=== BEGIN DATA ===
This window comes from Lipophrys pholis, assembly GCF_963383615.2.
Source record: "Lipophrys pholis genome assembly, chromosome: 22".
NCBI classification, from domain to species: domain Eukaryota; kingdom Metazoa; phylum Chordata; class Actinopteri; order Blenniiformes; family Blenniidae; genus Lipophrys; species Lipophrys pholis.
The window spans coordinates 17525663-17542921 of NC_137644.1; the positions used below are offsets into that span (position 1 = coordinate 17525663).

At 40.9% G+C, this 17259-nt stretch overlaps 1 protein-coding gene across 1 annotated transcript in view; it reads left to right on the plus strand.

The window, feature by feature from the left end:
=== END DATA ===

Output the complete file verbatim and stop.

This window comes from Lipophrys pholis, assembly GCF_963383615.2.
Source record: "Lipophrys pholis genome assembly, chromosome: 22".
NCBI classification, from domain to species: domain Eukaryota; kingdom Metazoa; phylum Chordata; class Actinopteri; order Blenniiformes; family Blenniidae; genus Lipophrys; species Lipophrys pholis.
The window spans coordinates 17525663-17542921 of NC_137644.1; the positions used below are offsets into that span (position 1 = coordinate 17525663).

At 40.9% G+C, this 17259-nt stretch overlaps 1 protein-coding gene across 1 annotated transcript in view; it reads left to right on the plus strand.

The window, feature by feature from the left end: